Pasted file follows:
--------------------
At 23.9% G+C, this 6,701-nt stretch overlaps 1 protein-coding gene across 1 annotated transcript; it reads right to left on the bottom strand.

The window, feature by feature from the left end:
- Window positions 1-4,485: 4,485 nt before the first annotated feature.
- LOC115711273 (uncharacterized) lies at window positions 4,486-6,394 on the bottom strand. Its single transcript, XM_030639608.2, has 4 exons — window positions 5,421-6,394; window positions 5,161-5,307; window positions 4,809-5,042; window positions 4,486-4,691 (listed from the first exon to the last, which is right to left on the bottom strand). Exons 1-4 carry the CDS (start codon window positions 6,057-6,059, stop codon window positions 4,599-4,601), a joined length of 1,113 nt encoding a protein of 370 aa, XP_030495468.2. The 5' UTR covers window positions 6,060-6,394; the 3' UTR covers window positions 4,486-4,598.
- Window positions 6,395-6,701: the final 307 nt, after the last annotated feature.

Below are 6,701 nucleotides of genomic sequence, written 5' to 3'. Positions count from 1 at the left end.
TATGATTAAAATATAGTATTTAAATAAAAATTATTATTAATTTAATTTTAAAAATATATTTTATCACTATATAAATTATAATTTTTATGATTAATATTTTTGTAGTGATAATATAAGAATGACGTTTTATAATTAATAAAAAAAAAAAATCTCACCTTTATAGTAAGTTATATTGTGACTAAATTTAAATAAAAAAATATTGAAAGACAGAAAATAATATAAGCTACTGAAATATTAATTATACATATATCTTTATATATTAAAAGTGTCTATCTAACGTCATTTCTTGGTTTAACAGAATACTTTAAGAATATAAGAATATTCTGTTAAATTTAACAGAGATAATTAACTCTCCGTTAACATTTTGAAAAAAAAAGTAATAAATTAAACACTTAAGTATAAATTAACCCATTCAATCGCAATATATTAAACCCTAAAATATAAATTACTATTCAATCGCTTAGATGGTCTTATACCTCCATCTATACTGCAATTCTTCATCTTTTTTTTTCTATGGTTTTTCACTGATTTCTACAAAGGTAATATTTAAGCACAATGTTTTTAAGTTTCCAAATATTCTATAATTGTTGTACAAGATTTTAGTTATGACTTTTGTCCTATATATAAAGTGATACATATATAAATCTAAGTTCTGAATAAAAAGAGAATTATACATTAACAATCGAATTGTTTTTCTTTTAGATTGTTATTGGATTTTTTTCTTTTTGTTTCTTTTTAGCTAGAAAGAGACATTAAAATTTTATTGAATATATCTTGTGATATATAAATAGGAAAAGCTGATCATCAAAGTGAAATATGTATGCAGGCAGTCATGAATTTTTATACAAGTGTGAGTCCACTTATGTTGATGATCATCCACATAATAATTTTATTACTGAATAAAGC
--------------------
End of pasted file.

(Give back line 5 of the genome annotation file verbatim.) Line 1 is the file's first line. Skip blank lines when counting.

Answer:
- Window positions 6,395-6,701: the final 307 nt, after the last annotated feature.